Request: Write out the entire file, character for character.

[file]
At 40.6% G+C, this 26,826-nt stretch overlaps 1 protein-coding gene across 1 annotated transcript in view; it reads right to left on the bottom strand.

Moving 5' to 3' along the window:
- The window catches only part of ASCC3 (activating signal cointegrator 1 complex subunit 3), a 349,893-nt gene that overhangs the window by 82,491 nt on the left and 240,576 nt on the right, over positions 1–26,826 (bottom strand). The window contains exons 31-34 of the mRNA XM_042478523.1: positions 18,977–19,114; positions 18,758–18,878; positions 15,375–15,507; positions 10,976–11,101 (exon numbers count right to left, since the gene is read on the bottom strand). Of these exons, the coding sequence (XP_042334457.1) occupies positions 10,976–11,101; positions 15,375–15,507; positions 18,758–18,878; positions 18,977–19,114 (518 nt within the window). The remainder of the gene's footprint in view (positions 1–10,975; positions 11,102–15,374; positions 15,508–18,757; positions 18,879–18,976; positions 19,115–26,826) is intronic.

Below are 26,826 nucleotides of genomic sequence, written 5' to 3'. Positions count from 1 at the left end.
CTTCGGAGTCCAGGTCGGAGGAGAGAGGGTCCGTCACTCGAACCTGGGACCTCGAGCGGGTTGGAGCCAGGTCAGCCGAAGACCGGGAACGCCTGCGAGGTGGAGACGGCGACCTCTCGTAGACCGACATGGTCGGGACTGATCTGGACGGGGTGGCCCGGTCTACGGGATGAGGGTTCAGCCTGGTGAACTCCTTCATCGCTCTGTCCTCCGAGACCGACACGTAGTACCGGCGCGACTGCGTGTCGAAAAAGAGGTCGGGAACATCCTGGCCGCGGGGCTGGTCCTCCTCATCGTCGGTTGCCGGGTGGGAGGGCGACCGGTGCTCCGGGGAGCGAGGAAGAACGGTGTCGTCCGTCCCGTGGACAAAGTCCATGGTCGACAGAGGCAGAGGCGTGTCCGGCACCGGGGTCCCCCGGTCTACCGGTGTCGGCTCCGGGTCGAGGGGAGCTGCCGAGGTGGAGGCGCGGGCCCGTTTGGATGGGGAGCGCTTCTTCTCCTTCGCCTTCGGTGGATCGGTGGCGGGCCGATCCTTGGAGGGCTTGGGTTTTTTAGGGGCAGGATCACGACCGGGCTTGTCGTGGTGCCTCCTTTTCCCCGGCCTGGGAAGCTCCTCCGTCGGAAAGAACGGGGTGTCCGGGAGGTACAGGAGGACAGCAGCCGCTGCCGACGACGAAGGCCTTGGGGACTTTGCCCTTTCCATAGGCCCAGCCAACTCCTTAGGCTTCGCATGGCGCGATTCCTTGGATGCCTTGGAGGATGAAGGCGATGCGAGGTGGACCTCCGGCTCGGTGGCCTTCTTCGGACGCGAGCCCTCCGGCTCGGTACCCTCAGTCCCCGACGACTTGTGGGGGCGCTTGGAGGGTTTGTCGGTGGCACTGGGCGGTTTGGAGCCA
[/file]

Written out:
At 40.6% G+C, this 26,826-nt stretch overlaps 1 protein-coding gene across 1 annotated transcript in view; it reads right to left on the bottom strand.

Moving 5' to 3' along the window:
- The window catches only part of ASCC3 (activating signal cointegrator 1 complex subunit 3), a 349,893-nt gene that overhangs the window by 82,491 nt on the left and 240,576 nt on the right, over positions 1–26,826 (bottom strand). The window contains exons 31-34 of the mRNA XM_042478523.1: positions 18,977–19,114; positions 18,758–18,878; positions 15,375–15,507; positions 10,976–11,101 (exon numbers count right to left, since the gene is read on the bottom strand). Of these exons, the coding sequence (XP_042334457.1) occupies positions 10,976–11,101; positions 15,375–15,507; positions 18,758–18,878; positions 18,977–19,114 (518 nt within the window). The remainder of the gene's footprint in view (positions 1–10,975; positions 11,102–15,374; positions 15,508–18,757; positions 18,879–18,976; positions 19,115–26,826) is intronic.

Below are 26,826 nucleotides of genomic sequence, written 5' to 3'. Positions count from 1 at the left end.
CTTCGGAGTCCAGGTCGGAGGAGAGAGGGTCCGTCACTCGAACCTGGGACCTCGAGCGGGTTGGAGCCAGGTCAGCCGAAGACCGGGAACGCCTGCGAGGTGGAGACGGCGACCTCTCGTAGACCGACATGGTCGGGACTGATCTGGACGGGGTGGCCCGGTCTACGGGATGAGGGTTCAGCCTGGTGAACTCCTTCATCGCTCTGTCCTCCGAGACCGACACGTAGTACCGGCGCGACTGCGTGTCGAAAAAGAGGTCGGGAACATCCTGGCCGCGGGGCTGGTCCTCCTCATCGTCGGTTGCCGGGTGGGAGGGCGACCGGTGCTCCGGGGAGCGAGGAAGAACGGTGTCGTCCGTCCCGTGGACAAAGTCCATGGTCGACAGAGGCAGAGGCGTGTCCGGCACCGGGGTCCCCCGGTCTACCGGTGTCGGCTCCGGGTCGAGGGGAGCTGCCGAGGTGGAGGCGCGGGCCCGTTTGGATGGGGAGCGCTTCTTCTCCTTCGCCTTCGGTGGATCGGTGGCGGGCCGATCCTTGGAGGGCTTGGGTTTTTTAGGGGCAGGATCACGACCGGGCTTGTCGTGGTGCCTCCTTTTCCCCGGCCTGGGAAGCTCCTCCGTCGGAAAGAACGGGGTGTCCGGGAGGTACAGGAGGACAGCAGCCGCTGCCGACGACGAAGGCCTTGGGGACTTTGCCCTTTCCATAGGCCCAGCCAACTCCTTAGGCTTCGCATGGCGCGATTCCTTGGATGCCTTGGAGGATGAAGGCGATGCGAGGTGGACCTCCGGCTCGGTGGCCTTCTTCGGACGCGAGCCCTCCGGCTCGGTACCCTCAGTCCCCGACGACTTGTGGGGGCGCTTGGAGGGTTTGTCGGTGGCACTGGGCGGTTTGGAGCCA